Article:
431 F2d 861 National Labor Relations Board v. Swain and Morris Construction Co
431 F.2d 861
74 L.R.R.M. (BNA) 3037, 63 Lab.Cas. P 11,091
NATIONAL LABOR RELATIONS BOARD, Petitioner,
SWAIN AND MORRIS CONSTRUCTION CO., Respondent.
United States Court of Appeals, Ninth Circuit.
Aug. 6, 1970.
Eugene Granaf (argued), Marcel Mallet-Prevost, Dominick L. Manoli, Arnold Ordman, Counsels, N.L.R.B., Glen M. Bendixsen and Allen H. Sachsel, Attys., N.L.R.B., Washington, D.C., Thomas P. Graham, Director, Region 19, N.L.R.B., Seattle, Wash., for petitioner.
Howard C. Burton (argued), Great Falls, Mont., for respondent.
Before CHAMBERS, MERRILL, Circuit Judges, and WOLLENBERG, District judge.
WOLLENBERG, District Judge.
This dispute arose out of the discharge by respondents of two employees for refusing to cross a picket line of an employer other than their own. Respondent constructs power and telephone facilities in Montana, chiefly for the Montana Power Company. On June 30, 1966, respondent sent a crew to do several jobs for Montana Power, among which was the installation of yard or 'security' lights for the Northern Timber Company. The latter was at that time engaged in an organizational dispute with the Butte Building Trades Council; a picket line had been set up which respondents' crew refused to cross. After some discussion, respondent discharged the crew. The Trial Examiner found the discharge to have been motivated by bona fide business considerations. The Board, however, found the primary motivation to have been the crew's protected union activities. The Court must determine whether there is sufficient evidence in the record to support the Board.
The Court will not reach respondent's allegation that the refusal to cross the picket line was unprotected secondary boycott activity. The issue was not raised or proven before the Trial Examiner or the Board, and no showing is made that extraordinary circumstances prevented so doing. Cascade Employers' Assoc. v. N.L.R.B., 404 F.2d 490 (9th Cir. 1968).
The primary motivation for a discharge in a context such as this is to be inferred from the totality of circumstances; the declarations of the parties are not necessarily to be taken at face value. Shattuck Denn Mining Corp. v. N.L.R.B., 262 F.2d 466 (9th Cir. 1966). Among circumstances to be considered are evidences of union animus on the part of those concerned, the relative importance to the employer of the job which his employees have refused to do, the availability of alternate work for the employees who find themselves faced with a picket line, the ability of the employer to obtain other workers willing to cross the line, etc. Redwing Carriers Inc., 137 NLRB 1545 (1962), enf'd sub nom., Teamsters Local 79 v. N.L.R.B., 325 F.2d 1011 (D.C. Cir. 1963); Overnite Transportation Co., 154 NLRB 502 (1965), enf'd sub nom. Truck Drivers & Helpers, Local No. 728 v. N.L.R.B., 117 U.S.App.D.C. 84, 364 F.2d 682 (1966); Getman, The Protection of Economic Pressure by Section 7 of the National Labor Relations Act, 115 U.Pa.L.Rev. 1195 (1967).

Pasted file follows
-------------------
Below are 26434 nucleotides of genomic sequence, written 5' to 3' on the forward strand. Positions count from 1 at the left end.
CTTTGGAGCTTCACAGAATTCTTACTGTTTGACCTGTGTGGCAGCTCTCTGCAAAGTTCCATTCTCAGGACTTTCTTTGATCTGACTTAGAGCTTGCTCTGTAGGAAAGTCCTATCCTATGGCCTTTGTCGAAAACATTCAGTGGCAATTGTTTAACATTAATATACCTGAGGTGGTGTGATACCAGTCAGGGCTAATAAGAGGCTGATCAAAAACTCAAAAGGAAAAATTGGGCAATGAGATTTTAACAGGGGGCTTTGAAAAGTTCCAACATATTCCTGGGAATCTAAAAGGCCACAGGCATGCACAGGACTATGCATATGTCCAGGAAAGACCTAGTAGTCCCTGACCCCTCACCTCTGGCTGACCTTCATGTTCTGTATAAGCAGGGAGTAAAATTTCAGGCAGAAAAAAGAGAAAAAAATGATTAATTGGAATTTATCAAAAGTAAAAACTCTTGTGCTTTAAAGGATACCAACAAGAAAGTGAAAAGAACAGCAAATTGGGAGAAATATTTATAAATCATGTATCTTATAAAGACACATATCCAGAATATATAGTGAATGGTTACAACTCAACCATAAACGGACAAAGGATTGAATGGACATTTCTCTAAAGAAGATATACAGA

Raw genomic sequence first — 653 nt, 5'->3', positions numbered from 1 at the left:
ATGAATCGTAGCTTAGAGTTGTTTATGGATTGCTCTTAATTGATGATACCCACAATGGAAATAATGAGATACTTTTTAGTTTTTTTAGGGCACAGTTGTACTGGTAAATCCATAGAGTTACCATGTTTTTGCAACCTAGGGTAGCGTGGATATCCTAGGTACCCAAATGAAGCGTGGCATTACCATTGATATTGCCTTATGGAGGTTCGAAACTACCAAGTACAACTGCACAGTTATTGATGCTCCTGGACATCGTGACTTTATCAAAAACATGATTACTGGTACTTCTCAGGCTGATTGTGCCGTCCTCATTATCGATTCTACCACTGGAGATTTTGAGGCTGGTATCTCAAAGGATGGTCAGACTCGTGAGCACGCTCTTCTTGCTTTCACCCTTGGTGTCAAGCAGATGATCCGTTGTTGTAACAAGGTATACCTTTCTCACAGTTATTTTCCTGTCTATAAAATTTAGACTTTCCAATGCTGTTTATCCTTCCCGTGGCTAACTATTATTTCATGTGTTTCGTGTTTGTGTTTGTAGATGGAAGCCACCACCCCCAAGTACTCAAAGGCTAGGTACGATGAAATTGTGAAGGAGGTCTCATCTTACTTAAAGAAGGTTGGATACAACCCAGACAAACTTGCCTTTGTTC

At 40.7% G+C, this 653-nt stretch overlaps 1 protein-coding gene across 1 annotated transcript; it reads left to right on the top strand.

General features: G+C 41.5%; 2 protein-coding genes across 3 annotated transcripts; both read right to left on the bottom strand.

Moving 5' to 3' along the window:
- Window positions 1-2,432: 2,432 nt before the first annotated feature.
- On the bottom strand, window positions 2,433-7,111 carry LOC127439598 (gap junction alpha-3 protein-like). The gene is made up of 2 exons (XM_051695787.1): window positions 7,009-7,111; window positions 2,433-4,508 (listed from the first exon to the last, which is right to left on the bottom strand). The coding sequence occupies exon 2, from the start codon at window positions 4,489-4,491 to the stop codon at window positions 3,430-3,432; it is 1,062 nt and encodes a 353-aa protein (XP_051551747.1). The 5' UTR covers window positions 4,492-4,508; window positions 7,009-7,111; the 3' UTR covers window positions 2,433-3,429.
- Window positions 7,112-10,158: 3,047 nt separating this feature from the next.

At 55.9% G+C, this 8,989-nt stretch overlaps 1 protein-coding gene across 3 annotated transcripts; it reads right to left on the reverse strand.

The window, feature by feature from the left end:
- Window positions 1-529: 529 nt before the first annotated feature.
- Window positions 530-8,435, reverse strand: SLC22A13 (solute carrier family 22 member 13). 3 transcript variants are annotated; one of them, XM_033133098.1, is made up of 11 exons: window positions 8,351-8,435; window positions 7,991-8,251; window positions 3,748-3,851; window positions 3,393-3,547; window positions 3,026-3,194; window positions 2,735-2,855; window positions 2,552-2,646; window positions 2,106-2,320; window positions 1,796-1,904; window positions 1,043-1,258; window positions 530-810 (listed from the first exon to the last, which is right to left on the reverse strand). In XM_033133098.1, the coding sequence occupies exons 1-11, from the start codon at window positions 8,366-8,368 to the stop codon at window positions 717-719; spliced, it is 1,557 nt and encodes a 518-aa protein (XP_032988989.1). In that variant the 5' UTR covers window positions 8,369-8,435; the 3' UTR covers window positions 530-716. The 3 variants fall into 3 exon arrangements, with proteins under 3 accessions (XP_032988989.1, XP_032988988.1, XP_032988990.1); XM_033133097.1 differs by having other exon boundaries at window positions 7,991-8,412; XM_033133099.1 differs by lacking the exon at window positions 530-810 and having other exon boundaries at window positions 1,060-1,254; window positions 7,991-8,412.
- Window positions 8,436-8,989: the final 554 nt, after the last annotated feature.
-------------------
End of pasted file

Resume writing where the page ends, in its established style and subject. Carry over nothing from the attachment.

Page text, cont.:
The Court has examined the record herein and finds substantial evidence to support the Board finding. Respondent over-emphasizes the importance of its own lack of anit-union bias. The evidence showed that Northern Timber may well have been the only party with any real feeling of grievance against labor; it, after all, was the focal point of the primary dispute. Northern complained vehemently to Montana about the failure to install the yard lights. This complaint might well have been motivated by anti-union feelings, and because of the relationship between all parties concerned, the effects of Northern's grievance may well have been felt by respondent.
More important is the evidence that the crew was discharged though all parties knew that immediate replacement with a crew willing to cross the picket line was highly unlikely. 'Respondent could have assigned any one of its many crews to perform the work at Northern but to do so * * * would not have been economically or practically feasible. Respondent's crews were spread from border to border across Montana. Some were engaged in critical work. All were union men.' (Respondent's Brief at p. 8). What legitimate business reason was served, then, by the discharge? The Board could fairly conclude that the only real reason for the discharge was to make an example of the employees involved. A substitute crew was not brought in until August 4; the discharge had been on July 21. The substitutes did not refuse to cross the picket line for the simple reason that picketing had, by August 4, ceased. All of this points to the fact that if the original crew had not been discharged, the work at Northern would have been completed at the same time as it was in fact done, and no violence would have been done to the employees' right, admitted for the purposes of this case, to refuse to cross the line.
The Board also had reason to find that the work at Northern was not of such importance that its immediate completion was necessary for the continuing and orderly operation of respondent's business. The Court refers to the order assigned to the jobs to be done at Phillipsburg, and to the fact that the work was not done, ultimately, until August, 4.
Finally, the Court notes the testimony of Mr. Morris. While not without some ambiguities, it could support a finding that other work could have been given the men who were discharged (Tr. 79-80). This is not the situation that existed in Redwing, cit. supra, where the balking employees were permanently assigned to the job they refused to do. Other assignments were available which would not have required the workers to cross picket lines and which would not put the employer in the position of keeping men on the payroll for whom there was no work.
Accordingly, the petition for enforcement of the Order of The National Labor Relations Board in the instant case is hereby granted.